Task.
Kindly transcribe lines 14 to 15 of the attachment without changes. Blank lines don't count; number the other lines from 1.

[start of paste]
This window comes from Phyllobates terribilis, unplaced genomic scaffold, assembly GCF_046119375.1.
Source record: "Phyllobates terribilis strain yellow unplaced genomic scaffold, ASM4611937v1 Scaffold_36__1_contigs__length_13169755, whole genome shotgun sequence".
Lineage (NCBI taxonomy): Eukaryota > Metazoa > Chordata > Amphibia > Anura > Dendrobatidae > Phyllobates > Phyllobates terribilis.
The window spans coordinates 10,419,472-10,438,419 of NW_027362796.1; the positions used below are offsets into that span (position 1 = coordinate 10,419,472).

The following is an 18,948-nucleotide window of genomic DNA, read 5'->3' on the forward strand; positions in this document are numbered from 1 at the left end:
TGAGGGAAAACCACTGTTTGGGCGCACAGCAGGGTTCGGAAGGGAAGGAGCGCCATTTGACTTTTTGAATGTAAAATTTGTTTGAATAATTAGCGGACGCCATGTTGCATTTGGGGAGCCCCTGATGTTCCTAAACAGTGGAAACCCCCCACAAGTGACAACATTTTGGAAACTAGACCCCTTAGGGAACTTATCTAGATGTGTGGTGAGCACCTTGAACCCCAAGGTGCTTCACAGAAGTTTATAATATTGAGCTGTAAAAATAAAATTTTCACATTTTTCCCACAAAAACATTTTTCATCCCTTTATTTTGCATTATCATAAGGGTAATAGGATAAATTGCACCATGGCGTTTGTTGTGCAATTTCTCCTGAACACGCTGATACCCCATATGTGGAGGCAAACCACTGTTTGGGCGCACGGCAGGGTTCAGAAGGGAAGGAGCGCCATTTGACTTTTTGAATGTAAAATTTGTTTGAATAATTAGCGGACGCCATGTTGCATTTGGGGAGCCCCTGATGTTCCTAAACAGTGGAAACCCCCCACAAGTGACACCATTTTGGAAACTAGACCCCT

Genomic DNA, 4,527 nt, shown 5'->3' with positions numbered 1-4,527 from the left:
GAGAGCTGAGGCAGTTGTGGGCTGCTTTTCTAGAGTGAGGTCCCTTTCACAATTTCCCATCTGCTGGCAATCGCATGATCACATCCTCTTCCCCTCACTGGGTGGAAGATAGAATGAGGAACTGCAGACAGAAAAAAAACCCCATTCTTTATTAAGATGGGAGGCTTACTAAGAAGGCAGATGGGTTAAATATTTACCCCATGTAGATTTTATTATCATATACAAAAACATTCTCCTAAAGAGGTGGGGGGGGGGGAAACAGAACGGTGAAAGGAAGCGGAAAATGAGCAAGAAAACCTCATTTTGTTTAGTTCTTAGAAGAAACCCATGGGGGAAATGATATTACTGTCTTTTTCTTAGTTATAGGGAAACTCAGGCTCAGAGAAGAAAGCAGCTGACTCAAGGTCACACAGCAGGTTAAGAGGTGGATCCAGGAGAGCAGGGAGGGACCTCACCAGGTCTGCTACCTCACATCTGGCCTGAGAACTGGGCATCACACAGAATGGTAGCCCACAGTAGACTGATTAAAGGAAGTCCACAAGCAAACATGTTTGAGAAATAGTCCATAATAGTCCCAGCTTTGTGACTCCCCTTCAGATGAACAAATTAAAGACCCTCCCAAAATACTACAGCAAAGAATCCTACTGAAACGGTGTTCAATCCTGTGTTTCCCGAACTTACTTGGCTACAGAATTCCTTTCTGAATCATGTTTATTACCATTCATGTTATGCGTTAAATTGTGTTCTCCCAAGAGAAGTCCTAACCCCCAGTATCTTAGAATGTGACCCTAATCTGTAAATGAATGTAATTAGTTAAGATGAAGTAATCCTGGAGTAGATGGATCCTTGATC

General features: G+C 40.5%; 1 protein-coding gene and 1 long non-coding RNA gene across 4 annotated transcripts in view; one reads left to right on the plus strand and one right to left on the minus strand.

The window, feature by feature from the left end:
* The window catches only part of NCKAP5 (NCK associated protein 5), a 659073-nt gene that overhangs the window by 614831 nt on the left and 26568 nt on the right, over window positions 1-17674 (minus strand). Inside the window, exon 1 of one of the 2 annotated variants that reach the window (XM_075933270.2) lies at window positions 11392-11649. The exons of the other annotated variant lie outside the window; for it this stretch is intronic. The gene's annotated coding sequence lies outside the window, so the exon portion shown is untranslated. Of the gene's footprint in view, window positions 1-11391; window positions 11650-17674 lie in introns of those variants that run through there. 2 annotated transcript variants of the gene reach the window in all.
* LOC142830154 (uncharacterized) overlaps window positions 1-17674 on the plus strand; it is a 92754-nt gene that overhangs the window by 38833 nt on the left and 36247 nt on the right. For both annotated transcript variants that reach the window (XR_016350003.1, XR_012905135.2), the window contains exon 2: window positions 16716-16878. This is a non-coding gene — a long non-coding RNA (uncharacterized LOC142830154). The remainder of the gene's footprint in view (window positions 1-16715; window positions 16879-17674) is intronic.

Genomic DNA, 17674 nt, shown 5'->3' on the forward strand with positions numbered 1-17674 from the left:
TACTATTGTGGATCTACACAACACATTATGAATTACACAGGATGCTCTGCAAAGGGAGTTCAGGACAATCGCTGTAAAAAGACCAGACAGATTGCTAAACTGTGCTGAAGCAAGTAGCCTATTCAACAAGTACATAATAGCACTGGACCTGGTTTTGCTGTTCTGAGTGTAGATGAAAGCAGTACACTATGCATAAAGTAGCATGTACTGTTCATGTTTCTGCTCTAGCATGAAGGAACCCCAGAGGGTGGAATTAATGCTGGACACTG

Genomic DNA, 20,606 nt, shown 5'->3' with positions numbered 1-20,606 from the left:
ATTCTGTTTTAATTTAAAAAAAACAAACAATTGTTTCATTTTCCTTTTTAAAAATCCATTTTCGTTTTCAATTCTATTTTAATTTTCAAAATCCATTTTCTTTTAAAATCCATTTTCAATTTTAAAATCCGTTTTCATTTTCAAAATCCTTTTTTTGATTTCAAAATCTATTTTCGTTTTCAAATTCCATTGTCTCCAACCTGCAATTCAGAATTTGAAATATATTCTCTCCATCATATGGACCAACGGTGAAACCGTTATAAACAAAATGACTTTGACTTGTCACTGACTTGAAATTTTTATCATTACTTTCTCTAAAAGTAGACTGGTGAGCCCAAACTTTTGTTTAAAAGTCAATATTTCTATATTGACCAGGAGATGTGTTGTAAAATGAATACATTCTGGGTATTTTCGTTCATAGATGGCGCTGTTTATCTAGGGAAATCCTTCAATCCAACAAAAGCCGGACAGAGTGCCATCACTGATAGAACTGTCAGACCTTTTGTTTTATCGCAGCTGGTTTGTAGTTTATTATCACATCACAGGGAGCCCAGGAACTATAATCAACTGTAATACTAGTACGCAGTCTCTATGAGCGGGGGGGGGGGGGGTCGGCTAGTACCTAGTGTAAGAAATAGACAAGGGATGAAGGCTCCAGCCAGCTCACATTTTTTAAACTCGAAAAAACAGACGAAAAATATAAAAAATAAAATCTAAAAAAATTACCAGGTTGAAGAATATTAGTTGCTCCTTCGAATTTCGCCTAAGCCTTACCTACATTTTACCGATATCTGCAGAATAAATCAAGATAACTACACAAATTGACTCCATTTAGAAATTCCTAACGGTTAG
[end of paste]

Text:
TACTATTGTGGATCTACACAACACATTATGAATTACACAGGATGCTCTGCAAAGGGAGTTCAGGACAATCGCTGTAAAAAGACCAGACAGATTGCTAAACTGTGCTGAAGCAAGTAGCCTATTCAACAAGTACATAATAGCACTGGACCTGGTTTTGCTGTTCTGAGTGTAGATGAAAGCAGTACACTATGCATAAAGTAGCATGTACTGTTCATGTTTCTGCTCTAGCATGAAGGAACCCCAGAGGGTGGAATTAATGCTGGACACTG

Genomic DNA, 20,606 nt, shown 5'->3' with positions numbered 1-20,606 from the left: